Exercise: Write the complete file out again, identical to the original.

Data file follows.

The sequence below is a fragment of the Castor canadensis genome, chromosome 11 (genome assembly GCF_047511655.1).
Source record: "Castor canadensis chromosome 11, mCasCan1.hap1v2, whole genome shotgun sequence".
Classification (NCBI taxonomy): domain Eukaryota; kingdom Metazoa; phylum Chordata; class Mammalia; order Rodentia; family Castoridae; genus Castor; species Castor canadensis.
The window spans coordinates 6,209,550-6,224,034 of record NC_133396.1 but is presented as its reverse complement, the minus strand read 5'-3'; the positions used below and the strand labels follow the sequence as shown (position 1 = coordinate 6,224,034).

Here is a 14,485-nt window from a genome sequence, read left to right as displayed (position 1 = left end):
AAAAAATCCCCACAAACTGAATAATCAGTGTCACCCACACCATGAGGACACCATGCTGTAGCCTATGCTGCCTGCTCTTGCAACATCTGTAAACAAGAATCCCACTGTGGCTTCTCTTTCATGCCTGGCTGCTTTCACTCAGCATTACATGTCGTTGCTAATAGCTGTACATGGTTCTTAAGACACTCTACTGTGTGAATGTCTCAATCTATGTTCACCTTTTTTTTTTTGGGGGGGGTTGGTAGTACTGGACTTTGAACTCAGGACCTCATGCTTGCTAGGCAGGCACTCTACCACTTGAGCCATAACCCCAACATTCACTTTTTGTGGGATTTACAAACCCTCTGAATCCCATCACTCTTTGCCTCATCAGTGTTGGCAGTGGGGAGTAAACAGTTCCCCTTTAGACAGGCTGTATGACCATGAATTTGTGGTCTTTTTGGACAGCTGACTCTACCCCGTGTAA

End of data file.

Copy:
The sequence below is a fragment of the Castor canadensis genome, chromosome 11 (genome assembly GCF_047511655.1).
Source record: "Castor canadensis chromosome 11, mCasCan1.hap1v2, whole genome shotgun sequence".
Classification (NCBI taxonomy): domain Eukaryota; kingdom Metazoa; phylum Chordata; class Mammalia; order Rodentia; family Castoridae; genus Castor; species Castor canadensis.
The window spans coordinates 6,209,550-6,224,034 of record NC_133396.1 but is presented as its reverse complement, the minus strand read 5'-3'; the positions used below and the strand labels follow the sequence as shown (position 1 = coordinate 6,224,034).

Here is a 14,485-nt window from a genome sequence, read left to right as displayed (position 1 = left end):
AAAAAATCCCCACAAACTGAATAATCAGTGTCACCCACACCATGAGGACACCATGCTGTAGCCTATGCTGCCTGCTCTTGCAACATCTGTAAACAAGAATCCCACTGTGGCTTCTCTTTCATGCCTGGCTGCTTTCACTCAGCATTACATGTCGTTGCTAATAGCTGTACATGGTTCTTAAGACACTCTACTGTGTGAATGTCTCAATCTATGTTCACCTTTTTTTTTTTGGGGGGGGTTGGTAGTACTGGACTTTGAACTCAGGACCTCATGCTTGCTAGGCAGGCACTCTACCACTTGAGCCATAACCCCAACATTCACTTTTTGTGGGATTTACAAACCCTCTGAATCCCATCACTCTTTGCCTCATCAGTGTTGGCAGTGGGGAGTAAACAGTTCCCCTTTAGACAGGCTGTATGACCATGAATTTGTGGTCTTTTTGGACAGCTGACTCTACCCCGTGTAA